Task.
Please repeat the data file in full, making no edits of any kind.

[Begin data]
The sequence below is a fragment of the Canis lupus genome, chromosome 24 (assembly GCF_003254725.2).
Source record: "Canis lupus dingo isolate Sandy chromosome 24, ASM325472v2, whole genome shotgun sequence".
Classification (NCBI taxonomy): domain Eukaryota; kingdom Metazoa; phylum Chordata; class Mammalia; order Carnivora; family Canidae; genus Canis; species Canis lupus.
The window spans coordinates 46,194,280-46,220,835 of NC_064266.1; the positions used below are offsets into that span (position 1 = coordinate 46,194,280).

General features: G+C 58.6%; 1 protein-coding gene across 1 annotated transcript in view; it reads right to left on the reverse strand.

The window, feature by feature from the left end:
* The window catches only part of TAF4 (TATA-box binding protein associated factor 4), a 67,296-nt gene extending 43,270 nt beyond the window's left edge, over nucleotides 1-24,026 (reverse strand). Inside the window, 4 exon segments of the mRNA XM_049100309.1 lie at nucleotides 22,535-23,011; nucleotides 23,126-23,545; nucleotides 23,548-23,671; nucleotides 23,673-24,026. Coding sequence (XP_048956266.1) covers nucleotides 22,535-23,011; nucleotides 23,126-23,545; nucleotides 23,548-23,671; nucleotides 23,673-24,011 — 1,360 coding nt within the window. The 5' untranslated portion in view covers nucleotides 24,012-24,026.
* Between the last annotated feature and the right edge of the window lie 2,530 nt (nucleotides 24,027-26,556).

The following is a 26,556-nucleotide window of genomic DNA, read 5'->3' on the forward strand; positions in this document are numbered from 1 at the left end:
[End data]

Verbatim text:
The sequence below is a fragment of the Canis lupus genome, chromosome 24 (assembly GCF_003254725.2).
Source record: "Canis lupus dingo isolate Sandy chromosome 24, ASM325472v2, whole genome shotgun sequence".
Classification (NCBI taxonomy): domain Eukaryota; kingdom Metazoa; phylum Chordata; class Mammalia; order Carnivora; family Canidae; genus Canis; species Canis lupus.
The window spans coordinates 46,194,280-46,220,835 of NC_064266.1; the positions used below are offsets into that span (position 1 = coordinate 46,194,280).

General features: G+C 58.6%; 1 protein-coding gene across 1 annotated transcript in view; it reads right to left on the reverse strand.

The window, feature by feature from the left end:
* The window catches only part of TAF4 (TATA-box binding protein associated factor 4), a 67,296-nt gene extending 43,270 nt beyond the window's left edge, over nucleotides 1-24,026 (reverse strand). Inside the window, 4 exon segments of the mRNA XM_049100309.1 lie at nucleotides 22,535-23,011; nucleotides 23,126-23,545; nucleotides 23,548-23,671; nucleotides 23,673-24,026. Coding sequence (XP_048956266.1) covers nucleotides 22,535-23,011; nucleotides 23,126-23,545; nucleotides 23,548-23,671; nucleotides 23,673-24,011 — 1,360 coding nt within the window. The 5' untranslated portion in view covers nucleotides 24,012-24,026.
* Between the last annotated feature and the right edge of the window lie 2,530 nt (nucleotides 24,027-26,556).

The following is a 26,556-nucleotide window of genomic DNA, read 5'->3' on the forward strand; positions in this document are numbered from 1 at the left end: